Powell voters have spoken regarding a proposed reconfiguring of the city’s income tax structure. On Tuesday, the community showed considerable support for the special election ballot measure, approving it with 66% of the 1,774 total votes cast.
With the approval, Powell’s city income tax rate will change for the first time in 31 years, increasing from 0.75% to 2%, while also increasing the credit given for taxes paid to other municipalities from 0.25% to 100%. The new rates will begin being collected on Jan. 1, 2022.
“The next chapter for Powell begins today,” said Mayor Frank Bertone on Tuesday evening. “Tonight, Powell citizens showed up and agreed that our city deserves to keep improving to provide the high quality of life for everyone that lives here.”
City Manager Andrew White said, “We’re thrilled that our community made their voices heard and agreed that Powell is worth investing in. With the tax restructuring plan, we can put this money back into public safety, our infrastructure, and to support our local businesses. The additional revenue will help keep the small-town charm that our citizens have come to love about Powell.”
Powell City Council voted to approve the ballot measure on Jan. 19 after considerable discussion on why the increase is needed and what would need to be included in the measure in order for it to gain the support of the community. The city’s most recent attempt to restructure the income tax rate failed considerably in 2018, in large part due to the inadequate credit increase for those who worked outside of the city.
As it currently stands, Powell’s income tax serves as the lowest in central Ohio and one of the lowest in the state. Currently, residents who find their work outside of Powell receive a tax credit of 0.25%. For those working in Columbus, that means the total tax hit to their income is 3% given Columbus’ own 2.5% rate.
In January, White said the proposed changes to the rates are geared towards a more “fair” structure for all in the city, pointing out the existing gap in taxes paid for those working in Powell compared to those who find their work outside of the city.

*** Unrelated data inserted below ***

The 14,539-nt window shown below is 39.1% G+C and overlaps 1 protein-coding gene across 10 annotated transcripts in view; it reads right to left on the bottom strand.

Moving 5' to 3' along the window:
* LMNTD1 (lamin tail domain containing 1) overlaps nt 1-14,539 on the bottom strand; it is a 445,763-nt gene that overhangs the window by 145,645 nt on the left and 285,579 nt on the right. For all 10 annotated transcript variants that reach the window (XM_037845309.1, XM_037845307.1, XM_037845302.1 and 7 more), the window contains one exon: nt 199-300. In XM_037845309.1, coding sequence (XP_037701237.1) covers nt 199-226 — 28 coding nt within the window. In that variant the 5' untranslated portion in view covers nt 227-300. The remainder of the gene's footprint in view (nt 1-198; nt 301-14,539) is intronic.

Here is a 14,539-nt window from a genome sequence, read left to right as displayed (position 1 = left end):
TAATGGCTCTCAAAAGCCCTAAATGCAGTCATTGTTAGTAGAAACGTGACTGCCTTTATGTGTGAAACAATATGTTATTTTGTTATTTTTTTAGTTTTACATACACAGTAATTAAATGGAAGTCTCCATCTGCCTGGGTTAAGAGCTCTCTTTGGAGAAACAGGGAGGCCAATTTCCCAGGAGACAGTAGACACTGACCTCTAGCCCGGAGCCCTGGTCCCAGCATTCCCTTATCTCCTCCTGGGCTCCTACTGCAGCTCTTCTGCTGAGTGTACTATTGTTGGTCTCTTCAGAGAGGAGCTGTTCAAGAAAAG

“At the low end, we have tax filers who are responsible for 0.5% of total income taxes paid to the city,” White said. “We have folks who are paying 0.75%. And then for those individuals who are paying a combined rate, it’s as high as 3%. So, rates of 0.5% to 3% is fairly volatile.”
Approximately $3.4 million in revenue is expected to be generated for the city as a result of the changes. During a town hall meeting with residents last month, Bertone highlighted the need for additional revenue that would be used for public safety improvements, economic development opportunities, and future infrastructure needs.
“Overall, folks, what we’ve relied upon in terms of income over the years has shifted greatly,” Bertone said. “In the 90s to early 2000s, when the city was growing at a rapid pace, we had ample receipts of development fees. Those times, we’ve seen a recession to that point, and now we’re obviously looking for opportunities to take on those costs that have been incurred over those years and share those expenses back amongst the community.”
During the town hall, White said $2.8 million in tax dollars are leaving Powell every year to cities with higher income tax rates and tax credits. Under the new proposal, White said the $9.2 million that is currently generated in Powell will increase to $9.8 million, while also keeping the $2.8 million in the city that would otherwise leave.
“That provides a great amount of resource allocation to maintain public safety, our services, community amenities, but also to look at those sought-after infrastructure projects and to be competitive in the field of economic development,” White said. “Central Ohio is one of the most competitive areas in the entire nation, and we are surrounded by 27 other communities that have two-times greater the resources with which to attract and retain businesses.”